This page includes 50 of the most famous Mark Twain quotes from his lectures, conversations and journalistic articles. Samuel Clemens used several pen names before humorously lighting on ‘Mark Twain,’ the call made by Mississippi river boatmen gauging the depth of the river. He is the author of what some regard as the Great American Novel, The Adventures of Huckleberry Finn.

He was also a critic, journalist, and inspirational speaker. American culture is spread with Mark Twain quotations, which are used routinely in American discourse. In that sense he can be seen as the American Shakespeare, as well, like Shakespeare, being a great writer.

The Shakespearean language we use daily comes from his plays and poems. There is no record of any letters he wrote, or speeches he made or conversations he had. Mark Twain, on the other hand, made countless speeches, gave countless lectures and wrote articles on a multitude of subjects. The following fifty Mark Twain quotes are taken from those lectures, conversations and journalistic articles:

  1. Keep away from people who try to belittle your ambitions. Small people always do that, but the really great make you feel that you, too, can become great.

  2. Good friends, good books and a sleepy conscience: this is the ideal life

  3. A banker is a fellow who lends you his umbrella when the sun is shining, but wants it back the minute it begins to rain.

  4. I do not fear death. I had been dead for billions and billions of years before I was born, and had not suffered the slightest inconvenience from it.

  5. The finest clothing made is a person’s own skin, but, of course, society demands something more than this.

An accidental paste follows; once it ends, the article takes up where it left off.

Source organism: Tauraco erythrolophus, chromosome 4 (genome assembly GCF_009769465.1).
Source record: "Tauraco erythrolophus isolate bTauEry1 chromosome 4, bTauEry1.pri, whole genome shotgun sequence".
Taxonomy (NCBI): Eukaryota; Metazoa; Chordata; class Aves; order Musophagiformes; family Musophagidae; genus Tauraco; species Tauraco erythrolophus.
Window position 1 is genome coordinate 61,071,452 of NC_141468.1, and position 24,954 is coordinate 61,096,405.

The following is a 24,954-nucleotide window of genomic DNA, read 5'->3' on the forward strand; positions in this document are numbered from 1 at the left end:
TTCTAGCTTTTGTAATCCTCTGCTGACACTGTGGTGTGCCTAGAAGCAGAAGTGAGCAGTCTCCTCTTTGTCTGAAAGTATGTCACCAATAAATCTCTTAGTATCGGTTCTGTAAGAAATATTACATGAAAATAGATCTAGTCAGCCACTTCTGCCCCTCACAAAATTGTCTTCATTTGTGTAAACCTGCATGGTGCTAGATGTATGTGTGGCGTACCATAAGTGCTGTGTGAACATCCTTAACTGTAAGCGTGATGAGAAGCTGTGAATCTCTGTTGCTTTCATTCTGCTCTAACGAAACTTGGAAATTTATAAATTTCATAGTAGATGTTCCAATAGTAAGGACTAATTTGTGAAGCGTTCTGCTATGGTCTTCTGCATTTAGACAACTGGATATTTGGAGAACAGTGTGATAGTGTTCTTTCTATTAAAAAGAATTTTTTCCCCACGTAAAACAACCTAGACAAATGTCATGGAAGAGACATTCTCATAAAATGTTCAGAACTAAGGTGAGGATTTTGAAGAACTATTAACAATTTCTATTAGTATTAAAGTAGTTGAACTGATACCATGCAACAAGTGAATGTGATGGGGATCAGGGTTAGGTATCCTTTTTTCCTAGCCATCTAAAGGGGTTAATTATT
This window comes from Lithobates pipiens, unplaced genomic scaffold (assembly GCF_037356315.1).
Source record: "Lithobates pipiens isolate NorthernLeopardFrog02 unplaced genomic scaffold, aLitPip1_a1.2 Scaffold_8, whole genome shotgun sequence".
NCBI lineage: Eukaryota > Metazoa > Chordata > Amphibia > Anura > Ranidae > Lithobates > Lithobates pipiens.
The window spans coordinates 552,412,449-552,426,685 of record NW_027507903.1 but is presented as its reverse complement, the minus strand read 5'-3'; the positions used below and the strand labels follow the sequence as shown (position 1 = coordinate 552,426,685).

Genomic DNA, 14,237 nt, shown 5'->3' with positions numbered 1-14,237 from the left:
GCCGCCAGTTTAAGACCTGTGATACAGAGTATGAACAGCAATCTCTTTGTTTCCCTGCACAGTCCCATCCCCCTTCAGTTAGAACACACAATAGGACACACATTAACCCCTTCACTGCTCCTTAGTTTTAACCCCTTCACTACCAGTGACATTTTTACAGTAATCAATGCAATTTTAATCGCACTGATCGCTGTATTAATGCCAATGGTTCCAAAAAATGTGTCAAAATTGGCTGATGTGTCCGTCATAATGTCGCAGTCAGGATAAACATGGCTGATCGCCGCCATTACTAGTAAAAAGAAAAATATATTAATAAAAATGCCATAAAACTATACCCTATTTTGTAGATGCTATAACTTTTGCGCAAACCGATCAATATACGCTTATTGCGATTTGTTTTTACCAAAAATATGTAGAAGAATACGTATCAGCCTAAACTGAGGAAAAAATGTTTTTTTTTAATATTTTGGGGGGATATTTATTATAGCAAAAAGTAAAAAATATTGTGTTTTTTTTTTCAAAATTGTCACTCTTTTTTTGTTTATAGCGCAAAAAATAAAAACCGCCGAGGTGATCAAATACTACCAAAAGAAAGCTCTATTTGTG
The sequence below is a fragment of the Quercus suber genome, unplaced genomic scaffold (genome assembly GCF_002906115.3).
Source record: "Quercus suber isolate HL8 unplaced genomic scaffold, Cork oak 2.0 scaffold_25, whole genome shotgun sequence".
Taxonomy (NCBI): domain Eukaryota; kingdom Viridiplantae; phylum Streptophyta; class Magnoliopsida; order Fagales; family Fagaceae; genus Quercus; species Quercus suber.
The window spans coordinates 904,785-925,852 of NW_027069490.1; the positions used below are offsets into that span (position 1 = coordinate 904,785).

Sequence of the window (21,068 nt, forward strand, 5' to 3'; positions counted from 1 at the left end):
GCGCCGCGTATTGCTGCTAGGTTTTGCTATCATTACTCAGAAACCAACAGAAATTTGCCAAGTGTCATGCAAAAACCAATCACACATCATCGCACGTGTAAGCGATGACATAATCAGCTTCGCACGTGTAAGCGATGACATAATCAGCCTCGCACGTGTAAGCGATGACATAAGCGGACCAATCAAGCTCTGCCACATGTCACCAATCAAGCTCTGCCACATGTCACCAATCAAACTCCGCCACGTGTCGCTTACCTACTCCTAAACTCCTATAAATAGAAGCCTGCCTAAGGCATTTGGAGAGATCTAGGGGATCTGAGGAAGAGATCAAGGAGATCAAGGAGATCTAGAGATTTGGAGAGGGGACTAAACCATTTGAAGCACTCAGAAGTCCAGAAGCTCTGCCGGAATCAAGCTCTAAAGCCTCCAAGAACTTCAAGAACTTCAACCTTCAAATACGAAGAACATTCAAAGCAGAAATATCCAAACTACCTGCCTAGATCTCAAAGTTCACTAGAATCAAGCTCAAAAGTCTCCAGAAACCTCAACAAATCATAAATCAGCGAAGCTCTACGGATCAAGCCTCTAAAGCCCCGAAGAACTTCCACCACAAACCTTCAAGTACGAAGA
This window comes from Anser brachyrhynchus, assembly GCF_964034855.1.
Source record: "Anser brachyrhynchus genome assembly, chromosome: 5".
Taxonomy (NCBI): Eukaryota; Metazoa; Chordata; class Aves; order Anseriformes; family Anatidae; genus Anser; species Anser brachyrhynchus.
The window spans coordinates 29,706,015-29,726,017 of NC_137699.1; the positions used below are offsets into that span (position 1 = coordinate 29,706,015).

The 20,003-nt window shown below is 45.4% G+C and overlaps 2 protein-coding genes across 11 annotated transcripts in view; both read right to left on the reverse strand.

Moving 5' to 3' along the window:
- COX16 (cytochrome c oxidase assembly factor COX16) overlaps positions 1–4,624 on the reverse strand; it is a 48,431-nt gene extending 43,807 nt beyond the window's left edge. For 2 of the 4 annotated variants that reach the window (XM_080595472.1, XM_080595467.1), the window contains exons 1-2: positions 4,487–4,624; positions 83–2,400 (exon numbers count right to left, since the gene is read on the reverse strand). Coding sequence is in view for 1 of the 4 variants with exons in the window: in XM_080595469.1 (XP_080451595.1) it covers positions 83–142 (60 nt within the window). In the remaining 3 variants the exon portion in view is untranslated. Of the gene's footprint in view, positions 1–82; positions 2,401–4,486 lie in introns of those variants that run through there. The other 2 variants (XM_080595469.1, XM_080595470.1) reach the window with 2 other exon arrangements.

6. Do something every day that you don’t want to do. This is the golden rule for acquiring the habit of doing your duty without pain.

  7. Don’t wait. The time will never be just right.

  8. We are all in the gutter, but some of us are looking at the stars.

  9. Twenty years from now you will be more disappointed by the things you didn’t do than by the ones you did do. So, throw off the bowlines. Sail away from the safe harbor. Catch the trade winds in your sails. Explore. Dream. Discover.

  10. The secret of getting ahead is getting started.

  11. It is wiser to find out than suppose.

  12. The two most important days in your life are the day you are born and the day you find out why.

  13. Never allow someone to be your priority while allowing yourself to be their option.

  14. A half-truth is the most cowardly of lies.

  15. All you need in this life is ignorance and confidence, and then success is sure.

  16. I can teach anybody how to get what they want out of life. The problem is that I can’t find anybody who can tell me what they want.

  17. The fear of death follows from the fear of life. A man who lives fully is prepared to die at any time.

  18. Work is a necessary evil to be avoided.

  19. Life is short, break the rules. Forgive quickly, kiss slowly. Love truly. Laugh uncontrollably and never regret anything that makes you smile.”

  20. Wisdom is the reward you get for a lifetime of listening when you would rather have talked.

  21. A man cannot be comfortable without his own approval.

  22. Thousands of geniuses live and die undiscovered – either by themselves or by others.

  23. It is better to deserve honors and not have them than to have them and not deserve them.

  24. Life does not consist mainly, or even largely, of facts or happenings. It consist mainly of the storm of thoughts that is forever flowing through one’s head.

  25. Kindness is the language which the deaf can hear and the blind can see.

  26. Continuous improvement is better than delayed perfection.

  27. With courage you will dare to take risks, have the strength to be compassionate, and the wisdom to be humble. Courage is the foundation of integrity.